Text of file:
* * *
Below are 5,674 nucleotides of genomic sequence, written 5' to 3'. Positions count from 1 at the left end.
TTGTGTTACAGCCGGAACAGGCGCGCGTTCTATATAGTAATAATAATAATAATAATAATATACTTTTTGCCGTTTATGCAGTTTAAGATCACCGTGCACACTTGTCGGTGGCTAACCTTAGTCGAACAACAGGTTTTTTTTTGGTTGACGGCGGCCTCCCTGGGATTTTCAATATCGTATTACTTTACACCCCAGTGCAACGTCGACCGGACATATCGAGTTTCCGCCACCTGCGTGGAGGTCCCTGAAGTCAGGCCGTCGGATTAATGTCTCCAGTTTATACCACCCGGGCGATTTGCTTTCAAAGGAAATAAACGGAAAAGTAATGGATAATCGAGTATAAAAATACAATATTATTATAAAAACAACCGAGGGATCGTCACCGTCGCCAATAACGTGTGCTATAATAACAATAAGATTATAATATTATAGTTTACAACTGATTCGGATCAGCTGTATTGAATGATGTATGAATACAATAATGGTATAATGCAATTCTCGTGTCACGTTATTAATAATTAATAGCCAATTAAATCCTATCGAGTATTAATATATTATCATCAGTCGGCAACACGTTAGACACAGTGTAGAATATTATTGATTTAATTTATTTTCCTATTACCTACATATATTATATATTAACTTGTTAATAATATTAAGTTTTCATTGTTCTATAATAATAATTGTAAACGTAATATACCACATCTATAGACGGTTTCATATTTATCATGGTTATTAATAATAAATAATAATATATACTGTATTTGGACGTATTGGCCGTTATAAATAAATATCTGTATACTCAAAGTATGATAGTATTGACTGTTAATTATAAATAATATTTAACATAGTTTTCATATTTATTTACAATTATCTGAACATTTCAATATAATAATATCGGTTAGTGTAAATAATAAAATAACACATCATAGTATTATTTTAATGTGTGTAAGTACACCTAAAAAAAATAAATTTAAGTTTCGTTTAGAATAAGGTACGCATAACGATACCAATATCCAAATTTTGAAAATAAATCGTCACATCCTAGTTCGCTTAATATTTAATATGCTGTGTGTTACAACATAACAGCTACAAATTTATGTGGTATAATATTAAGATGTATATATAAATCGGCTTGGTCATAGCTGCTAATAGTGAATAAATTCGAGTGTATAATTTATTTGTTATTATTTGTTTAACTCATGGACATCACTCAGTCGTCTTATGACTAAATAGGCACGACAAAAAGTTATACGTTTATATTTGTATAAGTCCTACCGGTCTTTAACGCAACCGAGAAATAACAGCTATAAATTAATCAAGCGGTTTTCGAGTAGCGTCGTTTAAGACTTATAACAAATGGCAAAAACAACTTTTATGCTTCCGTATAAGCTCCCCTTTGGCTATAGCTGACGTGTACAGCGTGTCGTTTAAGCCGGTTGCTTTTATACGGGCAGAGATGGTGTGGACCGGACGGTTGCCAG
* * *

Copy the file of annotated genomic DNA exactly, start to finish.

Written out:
Below are 5,674 nucleotides of genomic sequence, written 5' to 3'. Positions count from 1 at the left end.
TTGTGTTACAGCCGGAACAGGCGCGCGTTCTATATAGTAATAATAATAATAATAATAATATACTTTTTGCCGTTTATGCAGTTTAAGATCACCGTGCACACTTGTCGGTGGCTAACCTTAGTCGAACAACAGGTTTTTTTTTGGTTGACGGCGGCCTCCCTGGGATTTTCAATATCGTATTACTTTACACCCCAGTGCAACGTCGACCGGACATATCGAGTTTCCGCCACCTGCGTGGAGGTCCCTGAAGTCAGGCCGTCGGATTAATGTCTCCAGTTTATACCACCCGGGCGATTTGCTTTCAAAGGAAATAAACGGAAAAGTAATGGATAATCGAGTATAAAAATACAATATTATTATAAAAACAACCGAGGGATCGTCACCGTCGCCAATAACGTGTGCTATAATAACAATAAGATTATAATATTATAGTTTACAACTGATTCGGATCAGCTGTATTGAATGATGTATGAATACAATAATGGTATAATGCAATTCTCGTGTCACGTTATTAATAATTAATAGCCAATTAAATCCTATCGAGTATTAATATATTATCATCAGTCGGCAACACGTTAGACACAGTGTAGAATATTATTGATTTAATTTATTTTCCTATTACCTACATATATTATATATTAACTTGTTAATAATATTAAGTTTTCATTGTTCTATAATAATAATTGTAAACGTAATATACCACATCTATAGACGGTTTCATATTTATCATGGTTATTAATAATAAATAATAATATATACTGTATTTGGACGTATTGGCCGTTATAAATAAATATCTGTATACTCAAAGTATGATAGTATTGACTGTTAATTATAAATAATATTTAACATAGTTTTCATATTTATTTACAATTATCTGAACATTTCAATATAATAATATCGGTTAGTGTAAATAATAAAATAACACATCATAGTATTATTTTAATGTGTGTAAGTACACCTAAAAAAAATAAATTTAAGTTTCGTTTAGAATAAGGTACGCATAACGATACCAATATCCAAATTTTGAAAATAAATCGTCACATCCTAGTTCGCTTAATATTTAATATGCTGTGTGTTACAACATAACAGCTACAAATTTATGTGGTATAATATTAAGATGTATATATAAATCGGCTTGGTCATAGCTGCTAATAGTGAATAAATTCGAGTGTATAATTTATTTGTTATTATTTGTTTAACTCATGGACATCACTCAGTCGTCTTATGACTAAATAGGCACGACAAAAAGTTATACGTTTATATTTGTATAAGTCCTACCGGTCTTTAACGCAACCGAGAAATAACAGCTATAAATTAATCAAGCGGTTTTCGAGTAGCGTCGTTTAAGACTTATAACAAATGGCAAAAACAACTTTTATGCTTCCGTATAAGCTCCCCTTTGGCTATAGCTGACGTGTACAGCGTGTCGTTTAAGCCGGTTGCTTTTATACGGGCAGAGATGGTGTGGACCGGACGGTTGCCAG